Most people know that there are five main food groups that you should have in the right amounts for a balanced diet- carbohydrates, protein, dairy, fruit and vegetables, and fats and sugars. Most people also know that you should have these in certain amounts. But what if you were misinformed about what is in your food, or you weren’t told at all? What if you had too much of this [tap fats and sugars], and too little of this? [tap fruit and veg]

If you don’t have a balanced diet, after a while your body could suffer from health consequences. For example, if you eat too many foods from the fats and sugars category, your body will gain weight and body fat too. This is pretty common knowledge. However, if you don’t have enough fat in your diet, it can lead to hormonal problems, including the loss of menstruation, the inability to feel full or satisfied by meals and problems concentrating.

Therefore, by providing information about the ingredients and the nutritional value of their meals - even if it is just online - restaurants could potentially help a lot of people avoid the consequences of an unbalanced diet and maintain healthy eating habits. Seven out of eight people agree that restaurants do not provide enough data about this, meaning that this is something that a lot of people agree should be improved upon.

There are a few people, however, who disagree, saying that restaurants shouldn’t have to provide nutritional information for their customers. Most often this is based upon the idea that adding these details to menus, it would mean that restaurants would have to spend money on designing, printing and providing these updated menus. Doing this would result in an increase in food prices in order to replace the money spent. However, I am not suggesting for one minute that every single restaurant must supply new, updated menus ; I am suggesting that, although a printed copy could be easier for people, information online would also have a really positive impact. And is a few extra pence on your receipt really too much to pay in order to help so many people?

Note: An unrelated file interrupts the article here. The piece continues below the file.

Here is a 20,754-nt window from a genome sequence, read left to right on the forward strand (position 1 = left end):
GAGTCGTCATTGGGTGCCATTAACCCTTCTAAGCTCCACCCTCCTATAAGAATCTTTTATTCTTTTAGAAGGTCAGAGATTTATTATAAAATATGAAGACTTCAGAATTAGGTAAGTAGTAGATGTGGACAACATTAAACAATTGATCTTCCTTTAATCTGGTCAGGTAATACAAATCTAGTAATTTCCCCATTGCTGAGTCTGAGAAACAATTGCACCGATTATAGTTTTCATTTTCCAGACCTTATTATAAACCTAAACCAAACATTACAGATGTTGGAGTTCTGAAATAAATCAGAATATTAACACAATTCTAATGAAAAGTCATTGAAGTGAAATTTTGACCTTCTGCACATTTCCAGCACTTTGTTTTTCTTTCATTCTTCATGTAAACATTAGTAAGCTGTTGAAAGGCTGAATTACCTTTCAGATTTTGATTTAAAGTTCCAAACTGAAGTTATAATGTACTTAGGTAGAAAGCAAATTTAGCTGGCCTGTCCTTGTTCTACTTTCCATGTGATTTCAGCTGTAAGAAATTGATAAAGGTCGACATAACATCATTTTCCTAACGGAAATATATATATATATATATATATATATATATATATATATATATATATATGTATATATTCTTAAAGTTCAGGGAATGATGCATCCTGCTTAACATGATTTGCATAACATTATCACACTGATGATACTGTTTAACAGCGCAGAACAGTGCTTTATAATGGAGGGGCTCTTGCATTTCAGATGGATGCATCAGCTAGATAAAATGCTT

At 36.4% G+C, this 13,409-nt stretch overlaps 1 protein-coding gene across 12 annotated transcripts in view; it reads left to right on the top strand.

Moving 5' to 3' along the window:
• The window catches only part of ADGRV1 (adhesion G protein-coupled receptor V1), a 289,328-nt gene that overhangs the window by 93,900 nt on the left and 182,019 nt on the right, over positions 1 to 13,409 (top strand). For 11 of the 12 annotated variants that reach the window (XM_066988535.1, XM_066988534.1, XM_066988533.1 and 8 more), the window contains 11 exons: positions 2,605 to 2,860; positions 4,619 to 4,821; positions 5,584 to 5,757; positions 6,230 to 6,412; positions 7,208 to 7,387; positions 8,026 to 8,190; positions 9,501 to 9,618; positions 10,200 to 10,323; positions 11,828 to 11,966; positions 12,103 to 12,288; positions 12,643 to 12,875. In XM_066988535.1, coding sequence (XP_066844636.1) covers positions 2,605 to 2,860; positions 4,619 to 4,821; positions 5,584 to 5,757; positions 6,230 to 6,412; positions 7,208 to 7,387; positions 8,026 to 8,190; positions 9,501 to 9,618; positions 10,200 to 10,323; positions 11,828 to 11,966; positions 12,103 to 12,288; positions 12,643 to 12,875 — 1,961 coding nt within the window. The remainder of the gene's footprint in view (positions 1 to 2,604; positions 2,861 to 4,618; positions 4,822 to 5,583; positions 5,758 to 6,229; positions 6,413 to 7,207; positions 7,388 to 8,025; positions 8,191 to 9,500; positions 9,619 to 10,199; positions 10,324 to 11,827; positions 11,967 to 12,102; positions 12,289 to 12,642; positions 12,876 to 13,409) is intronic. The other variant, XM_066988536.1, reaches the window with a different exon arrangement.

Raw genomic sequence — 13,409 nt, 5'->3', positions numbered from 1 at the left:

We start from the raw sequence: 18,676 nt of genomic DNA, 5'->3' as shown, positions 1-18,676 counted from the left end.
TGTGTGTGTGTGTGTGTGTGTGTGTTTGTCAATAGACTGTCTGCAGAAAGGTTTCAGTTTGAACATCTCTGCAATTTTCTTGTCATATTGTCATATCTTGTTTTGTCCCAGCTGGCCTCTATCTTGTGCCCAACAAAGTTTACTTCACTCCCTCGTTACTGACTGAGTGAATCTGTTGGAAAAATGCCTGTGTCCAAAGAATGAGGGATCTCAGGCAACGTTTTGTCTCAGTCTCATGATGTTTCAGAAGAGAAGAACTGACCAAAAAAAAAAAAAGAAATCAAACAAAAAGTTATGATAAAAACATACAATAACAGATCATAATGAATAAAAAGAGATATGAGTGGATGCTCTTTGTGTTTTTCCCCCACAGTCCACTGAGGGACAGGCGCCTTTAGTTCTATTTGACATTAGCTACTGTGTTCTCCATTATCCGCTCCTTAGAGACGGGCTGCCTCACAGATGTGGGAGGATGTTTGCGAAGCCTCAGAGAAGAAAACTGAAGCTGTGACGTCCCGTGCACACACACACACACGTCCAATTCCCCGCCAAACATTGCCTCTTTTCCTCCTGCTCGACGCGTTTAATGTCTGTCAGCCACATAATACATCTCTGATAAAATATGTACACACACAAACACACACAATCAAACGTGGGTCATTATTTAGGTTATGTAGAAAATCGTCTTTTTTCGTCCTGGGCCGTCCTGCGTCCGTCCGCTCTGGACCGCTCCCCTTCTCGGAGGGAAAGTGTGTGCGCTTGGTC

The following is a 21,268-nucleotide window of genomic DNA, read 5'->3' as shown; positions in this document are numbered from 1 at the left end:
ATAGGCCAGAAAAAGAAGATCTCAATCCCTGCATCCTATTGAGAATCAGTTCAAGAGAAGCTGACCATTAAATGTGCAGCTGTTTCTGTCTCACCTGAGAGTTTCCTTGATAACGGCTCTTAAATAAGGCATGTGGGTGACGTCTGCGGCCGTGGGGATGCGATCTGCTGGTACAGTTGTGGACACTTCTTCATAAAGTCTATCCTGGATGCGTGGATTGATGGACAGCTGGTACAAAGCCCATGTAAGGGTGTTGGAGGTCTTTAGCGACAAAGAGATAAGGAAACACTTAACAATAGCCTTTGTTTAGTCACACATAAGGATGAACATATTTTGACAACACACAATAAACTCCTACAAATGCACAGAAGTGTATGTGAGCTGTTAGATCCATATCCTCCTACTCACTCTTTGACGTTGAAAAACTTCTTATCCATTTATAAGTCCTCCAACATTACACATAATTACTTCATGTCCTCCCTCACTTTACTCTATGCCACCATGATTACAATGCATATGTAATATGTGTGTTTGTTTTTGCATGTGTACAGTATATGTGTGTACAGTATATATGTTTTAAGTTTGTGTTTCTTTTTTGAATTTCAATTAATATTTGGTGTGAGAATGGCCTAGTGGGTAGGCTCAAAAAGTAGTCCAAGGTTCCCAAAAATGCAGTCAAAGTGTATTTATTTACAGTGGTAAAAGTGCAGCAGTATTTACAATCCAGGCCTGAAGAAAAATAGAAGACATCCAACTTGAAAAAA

Dear friends; today I am asking restaurants to provide nutritional information so that eating out is something that everyone can enjoy.
I am asking food companies to label their products better, so that what happened to Sophia will not happen again.
I am pleading *every single one of you* [emphasise it and point to people!!!] [then pause] to contact local restaurants, politicians, anyone [pause] so that all of us know exactly what goes into our food.

Dear friends, please can you turn your attention to the pieces of paper I have given you. Is there anyone who would be willing to read out how many carbs are in fish and chips? [ask a few people, different answers]
So, which one of these is right?
[get someone to say ‘there is no way to tell though’]

Exactly. And do you want to know a secret? [pause] All of them are right, but represent different portion sizes and different restaurants. This is what makes counting carbs so hard; you just never know which one is right.
Dear friends, let me ask you a question. How many of you enjoy eating out? [pause]
How many of you would enjoy eating out if you had to go through the struggle of working out the carbohydrates in your meal? [pause]

Eating out is something that should be a special occasion; it should be enjoyed. It shouldn’t be turned into a chore or avoided entirely. Very few people don’t enjoy having a meal out, and worrying about carbs shouldn’t stop you. And who knows? In a few years, maybe the perfect picture will be complete for everyone.